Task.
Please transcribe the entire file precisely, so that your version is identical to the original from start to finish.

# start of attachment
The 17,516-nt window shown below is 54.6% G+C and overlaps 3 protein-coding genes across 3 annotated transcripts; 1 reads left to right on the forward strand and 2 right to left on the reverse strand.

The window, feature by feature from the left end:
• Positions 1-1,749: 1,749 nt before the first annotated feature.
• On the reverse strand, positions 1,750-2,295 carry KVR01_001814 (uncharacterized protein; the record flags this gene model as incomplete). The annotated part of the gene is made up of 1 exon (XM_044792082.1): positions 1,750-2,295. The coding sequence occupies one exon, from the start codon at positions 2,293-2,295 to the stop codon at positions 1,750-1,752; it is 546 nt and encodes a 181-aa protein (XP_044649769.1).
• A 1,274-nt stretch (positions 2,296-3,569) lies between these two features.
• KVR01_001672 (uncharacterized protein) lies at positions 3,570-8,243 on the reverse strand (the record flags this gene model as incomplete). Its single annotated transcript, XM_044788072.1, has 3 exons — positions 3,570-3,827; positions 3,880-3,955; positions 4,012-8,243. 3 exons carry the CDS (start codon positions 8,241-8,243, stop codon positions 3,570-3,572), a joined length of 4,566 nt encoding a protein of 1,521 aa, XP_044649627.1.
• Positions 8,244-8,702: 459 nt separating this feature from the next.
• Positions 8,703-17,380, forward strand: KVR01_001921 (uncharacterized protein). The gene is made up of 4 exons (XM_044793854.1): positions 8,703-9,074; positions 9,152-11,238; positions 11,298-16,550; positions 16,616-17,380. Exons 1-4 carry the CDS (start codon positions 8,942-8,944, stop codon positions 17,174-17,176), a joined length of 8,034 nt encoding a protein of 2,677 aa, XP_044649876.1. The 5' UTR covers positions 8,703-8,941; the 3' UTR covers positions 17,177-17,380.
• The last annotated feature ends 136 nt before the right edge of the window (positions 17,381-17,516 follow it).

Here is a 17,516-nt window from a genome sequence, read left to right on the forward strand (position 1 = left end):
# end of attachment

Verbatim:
The 17,516-nt window shown below is 54.6% G+C and overlaps 3 protein-coding genes across 3 annotated transcripts; 1 reads left to right on the forward strand and 2 right to left on the reverse strand.

The window, feature by feature from the left end:
• Positions 1-1,749: 1,749 nt before the first annotated feature.
• On the reverse strand, positions 1,750-2,295 carry KVR01_001814 (uncharacterized protein; the record flags this gene model as incomplete). The annotated part of the gene is made up of 1 exon (XM_044792082.1): positions 1,750-2,295. The coding sequence occupies one exon, from the start codon at positions 2,293-2,295 to the stop codon at positions 1,750-1,752; it is 546 nt and encodes a 181-aa protein (XP_044649769.1).
• A 1,274-nt stretch (positions 2,296-3,569) lies between these two features.
• KVR01_001672 (uncharacterized protein) lies at positions 3,570-8,243 on the reverse strand (the record flags this gene model as incomplete). Its single annotated transcript, XM_044788072.1, has 3 exons — positions 3,570-3,827; positions 3,880-3,955; positions 4,012-8,243. 3 exons carry the CDS (start codon positions 8,241-8,243, stop codon positions 3,570-3,572), a joined length of 4,566 nt encoding a protein of 1,521 aa, XP_044649627.1.
• Positions 8,244-8,702: 459 nt separating this feature from the next.
• Positions 8,703-17,380, forward strand: KVR01_001921 (uncharacterized protein). The gene is made up of 4 exons (XM_044793854.1): positions 8,703-9,074; positions 9,152-11,238; positions 11,298-16,550; positions 16,616-17,380. Exons 1-4 carry the CDS (start codon positions 8,942-8,944, stop codon positions 17,174-17,176), a joined length of 8,034 nt encoding a protein of 2,677 aa, XP_044649876.1. The 5' UTR covers positions 8,703-8,941; the 3' UTR covers positions 17,177-17,380.
• The last annotated feature ends 136 nt before the right edge of the window (positions 17,381-17,516 follow it).

Here is a 17,516-nt window from a genome sequence, read left to right on the forward strand (position 1 = left end):